Week 03: Ninety-Nine Problems But a Beer Ain't One


Sanitation is Key: Three Methods to Keeping Things Clean

 
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Golden Road’s Quality Assurance Manager Cris Carter drops some sanitation advice on us this week for our third installation of this series. When first learning to homebrew, you will notice that sanitation is one of the most important things to learn and practice whether you are a beginning extract brewer or a seasoned veteran. But what types of measures are necessary to create a sanitized brewing environment? What other agents can you use if you don’t have easy access to products or a home brew supply store? We first must delve into the three ways to keep things clean. This is only the first in what will be a handful of posts dedicated to sanitation. 

When brewing at home, there are three cleaning methods you should know:

I. Mechanical: Do you see dirt and residue on your kettle, fermenters, and equipment? Cleaning things mechanically is the good ole’ fashioned physical method. Scrub those carboys well and make sure you don’t have any dirt stuck to the surface of your gear. A little elbow-grease goes a long way in the cleaning process.

II. Chemical: A crucial part of sanitation isn't just making sure you don’t visually see dirt. Chemically treating your equipment with an alkaline material such as Powdered Brewing Wash (PBW) or a mild detergent like Oxiclean goes hand in hand with the mechanical cleaning method. These agents can help loosen and break down dirt and residue found on fermenter walls for example.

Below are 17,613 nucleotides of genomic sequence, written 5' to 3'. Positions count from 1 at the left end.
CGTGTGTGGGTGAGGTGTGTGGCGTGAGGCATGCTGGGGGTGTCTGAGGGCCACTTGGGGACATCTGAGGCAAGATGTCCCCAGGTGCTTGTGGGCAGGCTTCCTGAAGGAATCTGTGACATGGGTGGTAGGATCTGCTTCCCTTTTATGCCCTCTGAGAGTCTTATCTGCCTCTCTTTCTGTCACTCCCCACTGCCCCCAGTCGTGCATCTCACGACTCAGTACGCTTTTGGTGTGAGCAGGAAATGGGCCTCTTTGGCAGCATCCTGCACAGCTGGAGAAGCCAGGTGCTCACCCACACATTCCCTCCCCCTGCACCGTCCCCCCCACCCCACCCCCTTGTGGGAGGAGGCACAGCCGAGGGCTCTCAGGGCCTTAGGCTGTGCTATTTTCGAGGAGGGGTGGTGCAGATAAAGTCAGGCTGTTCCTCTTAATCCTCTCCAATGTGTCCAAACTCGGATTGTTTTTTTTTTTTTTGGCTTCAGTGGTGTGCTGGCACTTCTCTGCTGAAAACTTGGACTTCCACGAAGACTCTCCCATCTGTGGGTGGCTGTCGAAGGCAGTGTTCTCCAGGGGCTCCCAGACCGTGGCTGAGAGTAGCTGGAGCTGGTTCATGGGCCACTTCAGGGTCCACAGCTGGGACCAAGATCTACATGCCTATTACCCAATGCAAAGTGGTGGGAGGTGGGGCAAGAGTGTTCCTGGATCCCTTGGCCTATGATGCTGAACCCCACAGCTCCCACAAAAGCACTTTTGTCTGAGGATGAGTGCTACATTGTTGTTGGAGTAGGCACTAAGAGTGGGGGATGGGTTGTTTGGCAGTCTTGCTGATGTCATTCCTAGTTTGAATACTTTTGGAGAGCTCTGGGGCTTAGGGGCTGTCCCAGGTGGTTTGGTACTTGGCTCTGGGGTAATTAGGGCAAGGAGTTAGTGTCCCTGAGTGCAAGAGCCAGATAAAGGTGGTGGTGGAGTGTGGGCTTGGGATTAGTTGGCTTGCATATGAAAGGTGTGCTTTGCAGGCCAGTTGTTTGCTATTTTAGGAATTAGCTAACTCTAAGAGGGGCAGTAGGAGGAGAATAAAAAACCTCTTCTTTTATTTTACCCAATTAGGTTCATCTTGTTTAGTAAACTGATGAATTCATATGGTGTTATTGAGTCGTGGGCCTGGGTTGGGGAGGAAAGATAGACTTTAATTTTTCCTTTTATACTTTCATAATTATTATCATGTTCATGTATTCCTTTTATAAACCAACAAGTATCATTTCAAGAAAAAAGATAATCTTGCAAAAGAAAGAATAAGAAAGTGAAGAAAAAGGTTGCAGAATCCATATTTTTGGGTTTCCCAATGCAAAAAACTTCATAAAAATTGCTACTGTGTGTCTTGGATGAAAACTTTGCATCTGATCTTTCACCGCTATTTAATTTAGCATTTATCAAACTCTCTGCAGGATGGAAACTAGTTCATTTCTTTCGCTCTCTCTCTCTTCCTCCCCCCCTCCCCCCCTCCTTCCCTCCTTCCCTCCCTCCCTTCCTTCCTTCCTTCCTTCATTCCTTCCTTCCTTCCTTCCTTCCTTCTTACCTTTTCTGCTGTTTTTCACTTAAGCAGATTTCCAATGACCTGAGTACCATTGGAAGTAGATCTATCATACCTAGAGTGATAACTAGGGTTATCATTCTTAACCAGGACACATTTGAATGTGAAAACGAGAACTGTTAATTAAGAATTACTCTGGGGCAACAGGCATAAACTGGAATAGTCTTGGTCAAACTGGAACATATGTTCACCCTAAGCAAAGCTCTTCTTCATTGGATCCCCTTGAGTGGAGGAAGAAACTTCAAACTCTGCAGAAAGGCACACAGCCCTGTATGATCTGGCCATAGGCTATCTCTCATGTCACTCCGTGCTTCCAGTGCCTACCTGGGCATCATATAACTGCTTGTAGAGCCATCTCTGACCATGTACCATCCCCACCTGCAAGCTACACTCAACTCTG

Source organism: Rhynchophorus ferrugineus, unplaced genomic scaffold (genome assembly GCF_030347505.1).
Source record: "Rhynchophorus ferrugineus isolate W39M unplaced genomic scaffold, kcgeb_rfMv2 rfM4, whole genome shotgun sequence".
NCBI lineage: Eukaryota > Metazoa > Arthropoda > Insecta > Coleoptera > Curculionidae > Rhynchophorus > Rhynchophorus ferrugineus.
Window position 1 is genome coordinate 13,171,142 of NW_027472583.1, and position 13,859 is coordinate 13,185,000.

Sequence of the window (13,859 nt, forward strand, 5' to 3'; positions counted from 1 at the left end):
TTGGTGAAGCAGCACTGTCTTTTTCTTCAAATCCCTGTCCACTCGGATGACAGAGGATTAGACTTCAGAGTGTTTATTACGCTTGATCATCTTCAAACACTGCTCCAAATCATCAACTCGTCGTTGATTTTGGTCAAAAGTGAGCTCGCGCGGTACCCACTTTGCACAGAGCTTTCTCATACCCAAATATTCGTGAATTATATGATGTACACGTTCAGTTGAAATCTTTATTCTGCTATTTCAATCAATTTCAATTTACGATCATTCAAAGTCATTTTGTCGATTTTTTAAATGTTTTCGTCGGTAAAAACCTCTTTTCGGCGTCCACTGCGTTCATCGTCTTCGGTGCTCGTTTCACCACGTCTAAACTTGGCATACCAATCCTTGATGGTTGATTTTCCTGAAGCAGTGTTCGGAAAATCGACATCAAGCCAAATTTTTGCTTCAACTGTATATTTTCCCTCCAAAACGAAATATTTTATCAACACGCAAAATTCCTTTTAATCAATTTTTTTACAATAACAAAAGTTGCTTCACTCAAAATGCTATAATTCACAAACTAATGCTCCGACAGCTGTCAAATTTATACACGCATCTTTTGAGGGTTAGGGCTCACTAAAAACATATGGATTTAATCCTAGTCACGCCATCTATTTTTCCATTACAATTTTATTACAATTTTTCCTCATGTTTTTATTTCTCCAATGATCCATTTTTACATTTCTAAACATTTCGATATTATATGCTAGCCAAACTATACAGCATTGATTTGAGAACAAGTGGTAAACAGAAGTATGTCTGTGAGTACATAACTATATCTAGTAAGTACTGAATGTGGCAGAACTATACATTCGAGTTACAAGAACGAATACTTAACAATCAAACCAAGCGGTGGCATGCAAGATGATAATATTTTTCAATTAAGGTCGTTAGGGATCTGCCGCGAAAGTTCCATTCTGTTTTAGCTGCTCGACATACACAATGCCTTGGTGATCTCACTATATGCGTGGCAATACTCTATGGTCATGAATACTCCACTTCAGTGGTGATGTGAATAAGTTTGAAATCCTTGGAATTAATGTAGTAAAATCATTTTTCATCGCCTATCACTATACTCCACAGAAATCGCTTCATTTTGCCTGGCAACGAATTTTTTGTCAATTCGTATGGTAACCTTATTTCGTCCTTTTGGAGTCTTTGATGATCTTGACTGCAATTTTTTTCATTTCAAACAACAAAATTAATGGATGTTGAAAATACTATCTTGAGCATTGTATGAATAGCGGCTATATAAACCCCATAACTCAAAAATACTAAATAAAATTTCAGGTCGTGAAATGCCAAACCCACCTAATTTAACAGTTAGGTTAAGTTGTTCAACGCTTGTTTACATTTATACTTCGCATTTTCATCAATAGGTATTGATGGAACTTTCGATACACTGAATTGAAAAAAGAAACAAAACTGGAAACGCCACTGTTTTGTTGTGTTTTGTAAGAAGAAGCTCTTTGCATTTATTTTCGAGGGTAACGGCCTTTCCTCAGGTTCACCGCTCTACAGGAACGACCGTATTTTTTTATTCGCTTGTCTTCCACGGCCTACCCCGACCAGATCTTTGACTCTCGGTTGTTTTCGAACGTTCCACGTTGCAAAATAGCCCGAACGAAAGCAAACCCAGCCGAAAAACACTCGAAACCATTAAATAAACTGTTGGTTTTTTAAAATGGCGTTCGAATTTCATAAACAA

III. Thermal: Heat things up. Heating water to 175 degrees for 5-10 minutes is enough to kill mirco-organisms, active yeast, and bacteria. Boil that spoon, sterilize that ball valve -- don’t skip out on this step if you have any doubt that your equipment may not be clean. In need of sterilizing bottles and small items? The heat from your dishwasher is also a great tool. 

Tips: 

  • Using a chemical agent or base detergent raises the pH and helps kill or inhibit bacteria. However, it is important to rinse these agents well as to not leave any chemical cleaner behind. 
  • If you do not have access to a cleaning agent such as Star San, you can use citric acid or vinegar (acetic acid) -- once again, just be sure to rinse well after soaking as to neutralize the pH. 
  • Bleach is an effective cleaning agent when used in the mildest of solutions, but can often have a lingering aroma. Using bleach also increases your odds of acquiring an undesirable chlorophenolic off-flavor. 
  • In a pinch but want to avoid using bleach? Iodine or Betadine used in the appropriate concentration are effective, tasteless, and widely available at your local drugstore. 
  • A spray bottle filled with (cheap) vodka is a handy tool to sanitize small items and surfaces such as the top of your fermenters, racking valve, etc. Vodka used as a mist is mild enough to not leave a distinct flavor or odor. 
  • Case in point: Sanitize EVERYTHING. (Yes...EVERYTHING -- from the hydrometer you're inserting into your fermenter to take a reading to the spoon you're using in your kettle. Absolutely, positively, everything.)

This is only the first in what will be a handful of posts dedicated to sanitation. Got a question you'd like answered? Have any pro-tips you live by? Feel free to share them in the comments section of e-mail frances@goldenroad.la! 

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